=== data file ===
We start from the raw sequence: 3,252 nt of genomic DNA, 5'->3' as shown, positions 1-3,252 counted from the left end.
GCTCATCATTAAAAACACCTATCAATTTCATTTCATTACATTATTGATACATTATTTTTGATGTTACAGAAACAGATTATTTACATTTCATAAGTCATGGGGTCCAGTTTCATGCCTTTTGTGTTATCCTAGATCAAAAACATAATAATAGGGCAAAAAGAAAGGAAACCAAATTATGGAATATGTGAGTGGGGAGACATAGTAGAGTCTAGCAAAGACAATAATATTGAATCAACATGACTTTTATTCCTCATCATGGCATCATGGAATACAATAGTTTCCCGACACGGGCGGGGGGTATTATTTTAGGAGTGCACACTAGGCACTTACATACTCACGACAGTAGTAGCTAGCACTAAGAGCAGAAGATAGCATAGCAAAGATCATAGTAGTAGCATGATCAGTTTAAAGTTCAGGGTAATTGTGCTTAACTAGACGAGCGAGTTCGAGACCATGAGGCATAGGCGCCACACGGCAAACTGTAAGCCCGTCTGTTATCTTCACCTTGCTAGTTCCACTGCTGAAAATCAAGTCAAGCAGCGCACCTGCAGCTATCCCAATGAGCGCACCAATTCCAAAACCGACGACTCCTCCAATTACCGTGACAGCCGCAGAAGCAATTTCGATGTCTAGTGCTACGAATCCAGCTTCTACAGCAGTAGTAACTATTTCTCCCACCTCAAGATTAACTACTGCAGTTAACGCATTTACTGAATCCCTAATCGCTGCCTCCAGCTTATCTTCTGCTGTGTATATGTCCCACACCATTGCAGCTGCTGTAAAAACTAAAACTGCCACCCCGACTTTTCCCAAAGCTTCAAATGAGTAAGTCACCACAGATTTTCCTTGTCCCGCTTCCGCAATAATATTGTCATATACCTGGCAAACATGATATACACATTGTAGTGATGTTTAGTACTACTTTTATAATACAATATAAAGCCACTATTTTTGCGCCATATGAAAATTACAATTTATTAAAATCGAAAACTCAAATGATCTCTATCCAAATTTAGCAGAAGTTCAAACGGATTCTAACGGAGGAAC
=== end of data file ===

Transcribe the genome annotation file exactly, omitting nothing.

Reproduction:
We start from the raw sequence: 3,252 nt of genomic DNA, 5'->3' as shown, positions 1-3,252 counted from the left end.
GCTCATCATTAAAAACACCTATCAATTTCATTTCATTACATTATTGATACATTATTTTTGATGTTACAGAAACAGATTATTTACATTTCATAAGTCATGGGGTCCAGTTTCATGCCTTTTGTGTTATCCTAGATCAAAAACATAATAATAGGGCAAAAAGAAAGGAAACCAAATTATGGAATATGTGAGTGGGGAGACATAGTAGAGTCTAGCAAAGACAATAATATTGAATCAACATGACTTTTATTCCTCATCATGGCATCATGGAATACAATAGTTTCCCGACACGGGCGGGGGGTATTATTTTAGGAGTGCACACTAGGCACTTACATACTCACGACAGTAGTAGCTAGCACTAAGAGCAGAAGATAGCATAGCAAAGATCATAGTAGTAGCATGATCAGTTTAAAGTTCAGGGTAATTGTGCTTAACTAGACGAGCGAGTTCGAGACCATGAGGCATAGGCGCCACACGGCAAACTGTAAGCCCGTCTGTTATCTTCACCTTGCTAGTTCCACTGCTGAAAATCAAGTCAAGCAGCGCACCTGCAGCTATCCCAATGAGCGCACCAATTCCAAAACCGACGACTCCTCCAATTACCGTGACAGCCGCAGAAGCAATTTCGATGTCTAGTGCTACGAATCCAGCTTCTACAGCAGTAGTAACTATTTCTCCCACCTCAAGATTAACTACTGCAGTTAACGCATTTACTGAATCCCTAATCGCTGCCTCCAGCTTATCTTCTGCTGTGTATATGTCCCACACCATTGCAGCTGCTGTAAAAACTAAAACTGCCACCCCGACTTTTCCCAAAGCTTCAAATGAGTAAGTCACCACAGATTTTCCTTGTCCCGCTTCCGCAATAATATTGTCATATACCTGGCAAACATGATATACACATTGTAGTGATGTTTAGTACTACTTTTATAATACAATATAAAGCCACTATTTTTGCGCCATATGAAAATTACAATTTATTAAAATCGAAAACTCAAATGATCTCTATCCAAATTTAGCAGAAGTTCAAACGGATTCTAACGGAGGAAC